Symmetrical Triangle Pattern Trading Strategy in Forex

by FX EA Review
Symmetrical Triangle Pattern Trading Strategy in Forex

One of the most popular in this regard is triangles, a formation where price moves into a gradually contracting or tight range, converging into something resembling a wedge. Hence, some traders refer to this setup as a rising or falling wedge.

As the market ‘compresses’ further into this shape, traders expect a breakout where the price moves forcefully in a particular direction in mostly bullish or bearish candles with minor retracements. 

There are three different types of triangles, namely ascending, descending, and symmetrical. This article will focus on the symmetrical triangle breakout, a pattern where the slope of the price’s highs and lows converge towards a center point, resembling an acute triangle or one that’s not perfectly right or left-angled (see image above).

Such a triangle is interesting as it materializes in trending and range-bound markets. Many analysts typically regard the symmetrical triangle breakout as a continuation pattern.

However, you can witness numerous scenarios of this triangle becoming a catalyst to a reversal, especially in range-bound conditions. Therefore, this pattern is an occurrence one can frequently spot across numerous markets and time frames.

This article explores this intriguing breakout triangle method with easy-to-follow identification guidelines.

Identification guidelines

As expected, the symmetrical triangle pattern breakout strategy encompasses a few guidelines trader traders should follow diligently. We’ll break these down into four primary parts with TradingView chart demonstrations.

1. Identifying the market condition

As previously mentioned, you can utilize this triangle as a continuation or reversal pattern. You should establish a bias of where you believe the price will break out towards the tighter it consolidates in the triangle.

A TradingView chart showing the first item on the list

Our example above shows a recent ranging CADCHF market on the 4HR time frame. In this scenario, traders would expect the market to break out back to the other side of the range (in this case, to the downside).

2. Drawing the triangle itself

Any triangle involves the plotting of two converging trend lines. Generally, most experts agree a symmetrical triangle exists when each line touches a series of at least three highs and lows.

A TradingView chart showing the second item on the list

We’ve circled the ‘touch points’ on each trendline in the chart above. One essential tip is not to worry about connecting every high/low perfectly. What’s crucial is having at least three touches on each.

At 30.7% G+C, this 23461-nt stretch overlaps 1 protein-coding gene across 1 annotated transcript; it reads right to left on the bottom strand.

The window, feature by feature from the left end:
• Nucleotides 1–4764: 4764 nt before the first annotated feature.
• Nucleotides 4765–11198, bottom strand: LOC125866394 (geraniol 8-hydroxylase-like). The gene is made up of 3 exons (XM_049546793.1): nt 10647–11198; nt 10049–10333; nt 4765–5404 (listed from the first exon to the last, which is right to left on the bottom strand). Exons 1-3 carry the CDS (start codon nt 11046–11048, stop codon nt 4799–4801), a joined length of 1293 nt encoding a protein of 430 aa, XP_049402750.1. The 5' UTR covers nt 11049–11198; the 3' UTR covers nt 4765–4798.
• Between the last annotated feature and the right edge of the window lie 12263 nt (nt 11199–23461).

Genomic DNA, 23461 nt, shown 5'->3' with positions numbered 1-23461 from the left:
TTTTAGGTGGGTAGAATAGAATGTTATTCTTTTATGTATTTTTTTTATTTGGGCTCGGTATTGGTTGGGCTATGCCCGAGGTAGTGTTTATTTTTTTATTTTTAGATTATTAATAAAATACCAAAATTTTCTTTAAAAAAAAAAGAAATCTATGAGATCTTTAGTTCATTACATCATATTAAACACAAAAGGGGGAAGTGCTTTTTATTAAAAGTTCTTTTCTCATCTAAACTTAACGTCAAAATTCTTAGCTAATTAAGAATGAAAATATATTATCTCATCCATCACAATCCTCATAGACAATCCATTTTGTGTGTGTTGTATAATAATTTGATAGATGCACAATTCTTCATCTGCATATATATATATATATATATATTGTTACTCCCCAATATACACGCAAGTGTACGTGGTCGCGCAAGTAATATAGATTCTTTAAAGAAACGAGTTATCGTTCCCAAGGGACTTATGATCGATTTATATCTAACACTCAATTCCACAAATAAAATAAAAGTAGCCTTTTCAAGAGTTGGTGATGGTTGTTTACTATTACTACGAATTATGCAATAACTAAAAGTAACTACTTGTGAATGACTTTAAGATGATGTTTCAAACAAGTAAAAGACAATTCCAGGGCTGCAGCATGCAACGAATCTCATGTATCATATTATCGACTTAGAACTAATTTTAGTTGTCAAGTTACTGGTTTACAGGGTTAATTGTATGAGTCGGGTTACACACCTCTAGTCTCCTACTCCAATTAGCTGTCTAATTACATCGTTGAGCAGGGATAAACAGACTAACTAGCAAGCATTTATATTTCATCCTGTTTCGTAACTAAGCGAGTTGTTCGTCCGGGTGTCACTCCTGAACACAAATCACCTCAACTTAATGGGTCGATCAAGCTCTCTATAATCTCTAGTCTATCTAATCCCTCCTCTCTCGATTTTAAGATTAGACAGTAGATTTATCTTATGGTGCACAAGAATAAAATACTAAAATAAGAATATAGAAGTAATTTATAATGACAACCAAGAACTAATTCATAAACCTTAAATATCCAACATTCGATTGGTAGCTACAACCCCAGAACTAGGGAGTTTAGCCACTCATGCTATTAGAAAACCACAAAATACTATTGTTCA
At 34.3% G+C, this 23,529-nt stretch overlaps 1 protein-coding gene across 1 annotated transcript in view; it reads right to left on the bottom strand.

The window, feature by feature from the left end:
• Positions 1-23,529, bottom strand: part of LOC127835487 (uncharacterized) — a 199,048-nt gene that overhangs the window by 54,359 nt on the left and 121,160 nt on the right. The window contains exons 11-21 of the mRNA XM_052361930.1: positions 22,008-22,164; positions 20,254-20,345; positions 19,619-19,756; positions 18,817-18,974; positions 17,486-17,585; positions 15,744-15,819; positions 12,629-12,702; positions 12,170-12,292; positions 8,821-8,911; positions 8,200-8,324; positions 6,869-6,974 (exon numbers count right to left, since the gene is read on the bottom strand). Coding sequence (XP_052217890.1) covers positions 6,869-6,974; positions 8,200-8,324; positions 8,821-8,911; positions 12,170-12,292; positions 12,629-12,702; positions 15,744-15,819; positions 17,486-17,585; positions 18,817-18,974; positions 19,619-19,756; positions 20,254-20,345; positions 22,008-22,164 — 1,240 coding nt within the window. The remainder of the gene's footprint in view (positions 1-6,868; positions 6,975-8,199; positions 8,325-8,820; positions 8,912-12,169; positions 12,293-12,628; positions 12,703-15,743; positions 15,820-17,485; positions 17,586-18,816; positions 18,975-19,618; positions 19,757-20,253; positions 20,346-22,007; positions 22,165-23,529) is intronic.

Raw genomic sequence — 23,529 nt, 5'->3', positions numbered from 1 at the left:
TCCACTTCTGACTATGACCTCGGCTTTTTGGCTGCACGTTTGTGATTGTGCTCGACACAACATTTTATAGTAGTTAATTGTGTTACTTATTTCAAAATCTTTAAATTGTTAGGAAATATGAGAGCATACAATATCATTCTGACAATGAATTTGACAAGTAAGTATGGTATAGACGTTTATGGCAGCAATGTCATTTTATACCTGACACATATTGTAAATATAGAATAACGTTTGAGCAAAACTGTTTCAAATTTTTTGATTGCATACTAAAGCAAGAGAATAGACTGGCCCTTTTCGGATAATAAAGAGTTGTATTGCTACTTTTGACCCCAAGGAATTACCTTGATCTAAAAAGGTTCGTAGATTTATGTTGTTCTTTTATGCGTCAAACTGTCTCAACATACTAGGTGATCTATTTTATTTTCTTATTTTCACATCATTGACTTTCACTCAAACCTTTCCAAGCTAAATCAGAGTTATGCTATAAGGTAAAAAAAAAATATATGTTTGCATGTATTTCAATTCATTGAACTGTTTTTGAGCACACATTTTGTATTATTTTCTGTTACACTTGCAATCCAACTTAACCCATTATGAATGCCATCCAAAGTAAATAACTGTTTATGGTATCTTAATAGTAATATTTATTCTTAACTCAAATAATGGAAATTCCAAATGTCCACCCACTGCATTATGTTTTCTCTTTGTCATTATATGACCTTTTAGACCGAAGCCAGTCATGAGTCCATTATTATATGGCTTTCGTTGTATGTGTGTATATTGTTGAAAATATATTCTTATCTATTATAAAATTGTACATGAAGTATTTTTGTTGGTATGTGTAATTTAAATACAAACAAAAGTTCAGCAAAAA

3. Entry trigger and stop loss placement

Gaining the proper entry into a symmetrical triangle breakout pattern is tricky as one needs to avoid a ‘false break.’ The only way to reduce this occurrence is by looking at the price action. Ideally, you want to see a full or mostly full-bodied bullish or bearish candle breaking out of the trendline.

Once this has happened, you should expect a pullback consisting of more candles. At this point, you can use the Fibonacci retracement tool by drawing it from the low/high of the initial impulse to the most recent high/low.

A TradingView chart showing the third item on the list

The best level to enter is between the 0.236 and 0.618% retracement, with your stop loss below the high/low by several pips to avoid ‘stop hunting.’ We’ve outlined all these factors in the chart above.

4. Price target

The most common target for this pattern is roughly the vertical height of the triangle. The chart below shows that price did indeed travel this distance precisely. Of course, not all instances will produce this outcome.

A TradingView chart showing the fourth item on the list

Therefore, you’ll need to be flexible in your take-profiting approach by moving your stop to a logical level once the price has moved in your favor to a considerable extent.


The symmetrical triangle is a fascinating look into market consolidation. When this pattern forms, no group is winning the fight between the bulls and bears. As price keeps ‘squeezing,’ one party will eventually be victorious, causing an often violent breakout.

Traders like breakouts because of their fast-moving nature, meaning one can realize more significant profits in a shorter period. Yet, traders should know the best way of avoiding false breakouts, which are prevalent with these strategies. 

Therefore, you should practice this strategy for a long time with clearly defined rules to limit losses.

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